All on 4 dental implants – prices, cost, problems – everything you need to know
All On 4 dental implants
What are All On 4 implants? The shortest answer is – a permanent dental prosthesis fitted on four titanium implants. It is a great solution for all the patients without any remaining teeth, with badly broken or decayed teeth or teeth compromised by a gum disease. The procedure done in two stages consist of installation of four or more implants in maxilla and/or mandible where the bone is the densest, and after the implants are healed, the full bridge of porcelain crowns (10 to 14 teeth) is fitted on the implants.
One of implant manufactures, Nobel Biocare, was among the first to identify All On 4 technique as an alternative to conventional implant techniques available at the time. Portuguese dentist Paulo Maló researched All On 4 for Nobel Biocare, however it is an Australian dentist Alex Fibishenko who became famous because of it. He takes credit as the pioneer of All On 4 in Australia. Dr Fibishenko is the head of purpose built All On 4 clinics around Australia and applied as first for the registration of the technique as a protected trademark. Nowadays Dr Fibishenko is a lecturer for Nobel Biocare and the company has all the trademark rights to Allon 4.
All on 4 procedure has evolved over time:
- four dental implants supporting full permanent bridge (documented since 1977)
- the use of angulated implants in the back of the jaw (documented since 1990)
- immediate loading of implants (documented since 1990) 
All on 4 step by step:
There are three stages of the procedure:
- Examination – the dentist makes a CT scan to examine and determine the best possible options for the patients
- Extractions of the remaining teeth if needed
- Bone augmentation by using bone grafts to ensure that the implants will fit properly in the jaw; due to the recession of the bone this step is obligatory for patients who lost teeth long time ago
- Implantation – installation of four or more titanium implants in the jaw
- Fitting of temporary acrylic denture
In between the first and the second stage of the procedure, the dentist will remove the stiches up to two weeks after implantation. The jaw and gums need to heal and it takes from three to six months before the permanent denture is fitted. Healing period involves the process of osseointegrtion, where the implants are integrating and fusing to the living bone in the patient’s jaw.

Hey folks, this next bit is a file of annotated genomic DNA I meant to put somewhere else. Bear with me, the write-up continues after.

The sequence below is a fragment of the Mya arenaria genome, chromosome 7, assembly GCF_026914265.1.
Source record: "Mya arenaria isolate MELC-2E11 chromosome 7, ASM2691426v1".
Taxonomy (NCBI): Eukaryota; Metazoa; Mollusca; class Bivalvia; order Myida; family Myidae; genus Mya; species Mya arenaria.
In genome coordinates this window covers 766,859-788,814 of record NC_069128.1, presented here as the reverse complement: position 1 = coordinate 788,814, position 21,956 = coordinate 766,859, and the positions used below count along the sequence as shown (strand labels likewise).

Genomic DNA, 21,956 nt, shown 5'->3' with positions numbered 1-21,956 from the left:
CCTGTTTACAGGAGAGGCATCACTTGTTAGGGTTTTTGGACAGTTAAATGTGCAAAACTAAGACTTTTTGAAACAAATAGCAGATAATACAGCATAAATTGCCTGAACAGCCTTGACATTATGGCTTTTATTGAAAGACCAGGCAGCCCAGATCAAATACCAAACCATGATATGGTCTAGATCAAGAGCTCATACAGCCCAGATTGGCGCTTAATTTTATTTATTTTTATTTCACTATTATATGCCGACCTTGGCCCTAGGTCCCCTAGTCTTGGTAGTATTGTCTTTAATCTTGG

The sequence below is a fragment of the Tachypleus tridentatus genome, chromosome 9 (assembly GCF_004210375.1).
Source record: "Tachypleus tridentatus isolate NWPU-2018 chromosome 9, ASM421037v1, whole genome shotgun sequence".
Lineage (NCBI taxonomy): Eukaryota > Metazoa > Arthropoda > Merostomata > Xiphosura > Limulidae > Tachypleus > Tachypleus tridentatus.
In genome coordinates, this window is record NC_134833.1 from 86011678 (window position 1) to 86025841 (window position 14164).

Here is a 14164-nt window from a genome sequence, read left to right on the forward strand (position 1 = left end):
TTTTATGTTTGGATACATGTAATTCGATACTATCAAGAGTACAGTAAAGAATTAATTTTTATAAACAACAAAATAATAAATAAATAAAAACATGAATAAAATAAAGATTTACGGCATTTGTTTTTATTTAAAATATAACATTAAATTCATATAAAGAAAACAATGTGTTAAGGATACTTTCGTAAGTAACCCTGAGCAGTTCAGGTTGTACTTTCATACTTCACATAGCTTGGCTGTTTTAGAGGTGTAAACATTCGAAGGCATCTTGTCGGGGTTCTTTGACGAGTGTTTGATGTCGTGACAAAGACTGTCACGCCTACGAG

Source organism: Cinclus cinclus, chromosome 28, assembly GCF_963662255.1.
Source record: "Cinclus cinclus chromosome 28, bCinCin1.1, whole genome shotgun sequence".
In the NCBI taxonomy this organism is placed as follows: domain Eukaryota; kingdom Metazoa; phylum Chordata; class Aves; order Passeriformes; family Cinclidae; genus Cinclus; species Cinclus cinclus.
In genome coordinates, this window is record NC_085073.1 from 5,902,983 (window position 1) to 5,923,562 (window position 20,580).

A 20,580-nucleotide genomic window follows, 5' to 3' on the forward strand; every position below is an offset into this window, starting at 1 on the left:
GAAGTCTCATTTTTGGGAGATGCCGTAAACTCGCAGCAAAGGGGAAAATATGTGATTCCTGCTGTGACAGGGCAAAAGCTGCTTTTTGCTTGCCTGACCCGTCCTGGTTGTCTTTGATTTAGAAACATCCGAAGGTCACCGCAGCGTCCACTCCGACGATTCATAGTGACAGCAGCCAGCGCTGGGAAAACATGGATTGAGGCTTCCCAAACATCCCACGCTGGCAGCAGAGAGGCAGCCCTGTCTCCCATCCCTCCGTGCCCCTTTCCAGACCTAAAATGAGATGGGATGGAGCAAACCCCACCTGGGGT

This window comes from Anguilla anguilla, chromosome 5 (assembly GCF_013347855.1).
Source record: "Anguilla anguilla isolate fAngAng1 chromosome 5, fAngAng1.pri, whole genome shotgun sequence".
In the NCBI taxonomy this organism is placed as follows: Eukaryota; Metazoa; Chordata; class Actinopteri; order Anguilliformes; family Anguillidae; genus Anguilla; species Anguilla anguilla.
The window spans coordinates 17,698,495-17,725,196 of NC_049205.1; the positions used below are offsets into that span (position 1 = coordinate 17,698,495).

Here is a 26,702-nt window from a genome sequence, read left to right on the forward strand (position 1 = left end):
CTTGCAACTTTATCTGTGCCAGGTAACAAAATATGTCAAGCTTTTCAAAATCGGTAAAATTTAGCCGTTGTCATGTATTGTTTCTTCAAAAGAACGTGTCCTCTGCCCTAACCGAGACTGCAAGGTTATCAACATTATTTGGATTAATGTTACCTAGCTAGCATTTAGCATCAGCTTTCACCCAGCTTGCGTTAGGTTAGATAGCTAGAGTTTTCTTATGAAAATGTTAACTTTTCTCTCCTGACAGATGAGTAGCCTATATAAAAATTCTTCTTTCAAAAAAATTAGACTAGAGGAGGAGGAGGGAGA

- Uncovering of the implants – the temporary denture is removed and the implants are uncovered by the dentist. The abutments (implants connectors) are installed on top of the implants.
- Taking the impressions of the teeth for the permanent porcelain denture, which is prepared in the laboratory.
- Installation of the permanent denture of porcelain crowns by screwing it into place or by using dental cement.
All on 4 cost
All on 4 procedure is performed in three stages and below you will find the basic treatment plan:
|CBCT scan (3D Cone Beam Computed Tomography)||included|
|Teeth extractions, if needed||included|
|4 x Astra Tech / Ankylos implant (titanium post) Lifetime guarantee||included|
Total cost: 18 000 PLN / 3853 GBP
* If you need bone graft / sinus lift, the total cost is 22 000 PLN / 4710 GBP.
|4 x Astra Tech / Ankylos titanium abutment (standard implant connector)||included|
|Taking teeth impressions||included|
Total cost: 10 000 PLN / 2140 GBP
|Cemented overdenture based on implants||included|
Total price for the whole treatment is 28 000 PLN / 5993 GBP for 1 jaw
Problems with All On 4
Although the average success rate of implantation is extremely impressive – from 95% to 98% – there are some rare cases of failure.
Loose or falling out implant
Amongst the problems with All On 4 dental implants, this seems to be the most common. It usually occurs when the osseointegration process fails and the implant does not fuse with the living bone. The implant will then become loose and may fall out completely. Another reason for that may be progressing bone loss when more than 0.2 mm of depletion a year will cause loss of implants.